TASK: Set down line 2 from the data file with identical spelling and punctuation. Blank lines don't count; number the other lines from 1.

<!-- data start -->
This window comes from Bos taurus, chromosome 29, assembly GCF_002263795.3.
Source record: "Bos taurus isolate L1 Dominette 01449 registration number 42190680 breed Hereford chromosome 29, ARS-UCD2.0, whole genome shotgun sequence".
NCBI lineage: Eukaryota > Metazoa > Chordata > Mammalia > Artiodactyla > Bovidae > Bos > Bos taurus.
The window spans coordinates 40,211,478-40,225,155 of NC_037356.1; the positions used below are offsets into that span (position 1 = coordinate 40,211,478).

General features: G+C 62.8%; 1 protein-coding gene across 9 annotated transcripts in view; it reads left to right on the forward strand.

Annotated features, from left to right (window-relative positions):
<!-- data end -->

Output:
Source record: "Bos taurus isolate L1 Dominette 01449 registration number 42190680 breed Hereford chromosome 29, ARS-UCD2.0, whole genome shotgun sequence".